There’s nothing inherently wrong with somebody trying to profit off an ancestor’s legacy, which explains why one shouldn’t complain overmuch about Roger S. Baum’s decision to write a series of children’s books deriving from his great-grandfather Frank L.’s popular Oz volumes, even if you think—as some fans apparently do—that they’re poor substitutes for the real thing. “Legends of Oz: Dorothy’s Return” is a computer-animated adaptation of first of them, “Dorothy of Oz,” which dates from 1989. It’s safe to say that neither the 1939 classic nor even Walter Murch’s hugely inferior “Return to Oz” from 1985 (nor last year’s overblown “Oz the Great and Powerful”) need fear being overshadowed by it.
The plot has to do with Dorothy (voiced by Lea Michele), just returned from her original Oz adventure (though the backdrop appears to be much later than 1939), summoned back to Oz by the Scarecrow (Dan Aykroyd), the Lion (Jim Belushi) and the Tin Man (Kelsey Grammer) to help them defeat The Jester (Martin Short), the evil brother of the Wicked Witch of the West. He’s now in control of her powers, and is using them to turn all the major characters in the realm into marionettes, including good witch Glinda (Bernadette Peters).
Brought back to Oz via a rainbow transport, Dorothy (accompanied, of course, by Toto) joins forces with an unlikely bunch of helpers—Wiser the Owl (Oliver Platt), Marshal Mallow, a soldier of Candy Land (Hugh Dancy), and the China Princess (Megan Hilty)—to go to the Jester’s castle and save her friends. Though threatened by all manner of obstacles (including the Jester’s flying monkeys) as they pass through such provinces as Dainty China Kingdom and Candy Country on their way to the Munchkin River, they reach their destination, thanks to a boat they fashion from an elderly talking tree that, in his new incarnation, takes the name of Tugg (Patrick Stewart). An epic battle ensues between the forces of good and evil. There’s no prize for guessing which of the two wins.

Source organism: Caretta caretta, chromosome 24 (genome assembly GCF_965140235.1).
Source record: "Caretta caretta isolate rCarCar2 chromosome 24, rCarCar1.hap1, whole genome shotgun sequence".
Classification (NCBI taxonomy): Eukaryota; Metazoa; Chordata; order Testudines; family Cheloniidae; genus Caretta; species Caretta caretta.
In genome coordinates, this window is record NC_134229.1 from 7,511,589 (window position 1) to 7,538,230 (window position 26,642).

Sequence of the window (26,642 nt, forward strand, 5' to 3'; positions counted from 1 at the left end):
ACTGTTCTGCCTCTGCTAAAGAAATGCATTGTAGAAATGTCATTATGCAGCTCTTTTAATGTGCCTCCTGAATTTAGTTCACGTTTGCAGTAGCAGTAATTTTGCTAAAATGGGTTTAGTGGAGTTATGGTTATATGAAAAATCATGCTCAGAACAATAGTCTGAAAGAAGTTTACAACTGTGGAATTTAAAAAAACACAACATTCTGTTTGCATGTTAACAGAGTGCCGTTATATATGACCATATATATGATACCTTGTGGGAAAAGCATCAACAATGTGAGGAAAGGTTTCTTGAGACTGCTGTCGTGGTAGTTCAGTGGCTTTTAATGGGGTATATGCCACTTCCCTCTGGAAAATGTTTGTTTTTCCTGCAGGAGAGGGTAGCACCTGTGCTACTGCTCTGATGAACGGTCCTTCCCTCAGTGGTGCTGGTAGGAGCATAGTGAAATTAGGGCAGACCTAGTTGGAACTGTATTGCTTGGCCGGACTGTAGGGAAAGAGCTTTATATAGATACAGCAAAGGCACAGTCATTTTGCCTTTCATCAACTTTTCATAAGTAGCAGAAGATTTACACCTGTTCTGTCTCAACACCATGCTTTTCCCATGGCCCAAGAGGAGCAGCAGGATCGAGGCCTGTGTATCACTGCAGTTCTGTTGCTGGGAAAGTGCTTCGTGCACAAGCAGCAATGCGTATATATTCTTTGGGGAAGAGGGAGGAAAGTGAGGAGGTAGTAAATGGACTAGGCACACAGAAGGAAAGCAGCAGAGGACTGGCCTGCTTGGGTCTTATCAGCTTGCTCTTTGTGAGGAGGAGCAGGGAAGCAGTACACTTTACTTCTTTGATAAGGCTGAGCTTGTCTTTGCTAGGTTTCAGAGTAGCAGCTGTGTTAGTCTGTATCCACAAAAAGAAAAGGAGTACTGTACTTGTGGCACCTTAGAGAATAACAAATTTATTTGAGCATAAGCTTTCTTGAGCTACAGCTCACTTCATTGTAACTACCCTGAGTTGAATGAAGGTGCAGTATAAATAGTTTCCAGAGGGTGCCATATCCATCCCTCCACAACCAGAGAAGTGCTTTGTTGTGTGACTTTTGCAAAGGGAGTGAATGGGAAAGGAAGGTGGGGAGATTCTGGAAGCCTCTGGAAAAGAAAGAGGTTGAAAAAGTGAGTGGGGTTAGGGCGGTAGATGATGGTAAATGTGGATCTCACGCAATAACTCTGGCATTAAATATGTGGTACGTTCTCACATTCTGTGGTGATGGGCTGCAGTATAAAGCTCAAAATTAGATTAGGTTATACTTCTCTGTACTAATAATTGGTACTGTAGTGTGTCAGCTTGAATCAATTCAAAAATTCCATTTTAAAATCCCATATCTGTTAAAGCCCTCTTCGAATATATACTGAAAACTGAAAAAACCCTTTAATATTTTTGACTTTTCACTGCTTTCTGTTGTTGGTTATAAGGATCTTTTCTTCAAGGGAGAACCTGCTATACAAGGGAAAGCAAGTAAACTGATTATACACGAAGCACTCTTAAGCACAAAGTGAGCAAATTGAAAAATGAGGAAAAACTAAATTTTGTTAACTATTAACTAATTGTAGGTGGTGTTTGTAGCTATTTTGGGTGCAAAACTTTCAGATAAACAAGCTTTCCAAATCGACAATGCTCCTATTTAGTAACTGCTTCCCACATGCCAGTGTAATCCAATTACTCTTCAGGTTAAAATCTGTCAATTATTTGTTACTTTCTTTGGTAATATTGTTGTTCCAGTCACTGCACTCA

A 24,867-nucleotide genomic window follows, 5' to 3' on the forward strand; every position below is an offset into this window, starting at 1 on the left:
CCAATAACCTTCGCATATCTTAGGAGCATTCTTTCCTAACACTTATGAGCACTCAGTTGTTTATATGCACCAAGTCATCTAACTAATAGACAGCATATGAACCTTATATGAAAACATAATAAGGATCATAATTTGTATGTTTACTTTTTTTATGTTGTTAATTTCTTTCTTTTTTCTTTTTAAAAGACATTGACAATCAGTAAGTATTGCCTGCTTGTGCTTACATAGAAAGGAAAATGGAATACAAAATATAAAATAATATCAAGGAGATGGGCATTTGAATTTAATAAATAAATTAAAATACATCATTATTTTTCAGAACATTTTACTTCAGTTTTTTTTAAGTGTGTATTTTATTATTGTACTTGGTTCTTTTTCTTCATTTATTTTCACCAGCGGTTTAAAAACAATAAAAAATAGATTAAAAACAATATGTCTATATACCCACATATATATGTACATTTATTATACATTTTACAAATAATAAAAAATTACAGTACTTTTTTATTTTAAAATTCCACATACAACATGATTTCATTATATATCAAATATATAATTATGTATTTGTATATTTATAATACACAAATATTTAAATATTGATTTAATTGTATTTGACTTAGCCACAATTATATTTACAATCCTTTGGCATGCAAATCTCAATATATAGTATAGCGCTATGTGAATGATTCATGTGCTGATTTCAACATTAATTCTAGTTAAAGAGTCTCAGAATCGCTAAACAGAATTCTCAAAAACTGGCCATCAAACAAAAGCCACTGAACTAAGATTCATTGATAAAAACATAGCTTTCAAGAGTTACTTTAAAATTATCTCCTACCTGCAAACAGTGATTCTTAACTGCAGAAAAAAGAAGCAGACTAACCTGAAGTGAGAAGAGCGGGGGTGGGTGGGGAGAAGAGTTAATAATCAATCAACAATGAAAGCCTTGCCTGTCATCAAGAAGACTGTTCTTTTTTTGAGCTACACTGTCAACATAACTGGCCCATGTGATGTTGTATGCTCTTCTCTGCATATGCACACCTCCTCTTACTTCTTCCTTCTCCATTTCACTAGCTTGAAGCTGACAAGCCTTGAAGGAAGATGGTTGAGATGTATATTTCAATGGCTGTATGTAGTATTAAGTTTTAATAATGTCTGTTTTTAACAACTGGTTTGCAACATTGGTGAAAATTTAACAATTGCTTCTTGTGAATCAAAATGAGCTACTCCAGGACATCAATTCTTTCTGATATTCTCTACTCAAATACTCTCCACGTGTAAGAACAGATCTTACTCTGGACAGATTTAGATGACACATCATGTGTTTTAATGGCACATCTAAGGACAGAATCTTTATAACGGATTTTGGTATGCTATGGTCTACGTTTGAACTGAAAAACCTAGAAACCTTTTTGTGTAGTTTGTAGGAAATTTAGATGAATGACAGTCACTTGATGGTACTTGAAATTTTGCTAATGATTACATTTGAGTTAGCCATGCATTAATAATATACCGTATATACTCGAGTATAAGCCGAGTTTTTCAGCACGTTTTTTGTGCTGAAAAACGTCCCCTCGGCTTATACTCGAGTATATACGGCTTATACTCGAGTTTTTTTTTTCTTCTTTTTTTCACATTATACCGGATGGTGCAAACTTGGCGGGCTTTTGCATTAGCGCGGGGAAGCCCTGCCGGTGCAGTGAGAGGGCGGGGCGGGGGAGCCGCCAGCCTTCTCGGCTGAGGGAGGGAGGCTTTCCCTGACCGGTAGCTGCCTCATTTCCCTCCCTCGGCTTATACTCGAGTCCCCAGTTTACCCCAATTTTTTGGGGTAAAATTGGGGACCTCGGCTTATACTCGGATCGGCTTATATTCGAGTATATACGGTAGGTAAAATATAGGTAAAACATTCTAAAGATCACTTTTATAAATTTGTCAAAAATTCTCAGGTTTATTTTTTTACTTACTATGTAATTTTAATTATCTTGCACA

Nor will any awards be forthcoming for the movie, which makes even Murch’s misfire seem laudable by comparison. The animation is basically mediocre, especially (as is often the case in these computer-generated efforts) in terms of the human characters—Dorothy (voiced by Lea Michele), of course, but also the people that appear in the wraparound Kansas scenes, like Aunt Em (Tracey Adams) and Uncle Henry (Michael Krawic), who are also a pretty dense bunch, open to being ripped off for the cyclone damage by an unscrupulous disaster appraiser (also voiced by Short). But even in the Oz wonderland, the characters never come across as magical in any respect, and the backgrounds are bland.
So too are the songs, for like the 1939 original, “Dorothy’s Return” is a musical, too. The problem is that you’re likely to come out of it whistling “Over the Rainbow” or any of the other classics from “The Wizard of Oz” than the instantly forgettable numbers featured here—a collection penned by a variety of hands, including singer Bryan Adams. Obviously the intent was to craft a Disneyesque playlist that might rival the soundtrack to “Frozen,” but the result resembles the score to a failed Broadway show rather than one that might wind up on the Great White Way after big-screen success.
Most of the starry voice talent is rather poorly used as well; the standouts are certainly Platt, who sounds like he’s actually having fun, and Stewart, who’s at least immediately recognizable. So is Short, but his manic delivery, even when he’s singing, is likely to grate more than gratify.
Very young children and extremely undemanding families might enjoy “Dorothy’s Return.” But mostly what it does is prove there’s no place like Victor Fleming’s Oz.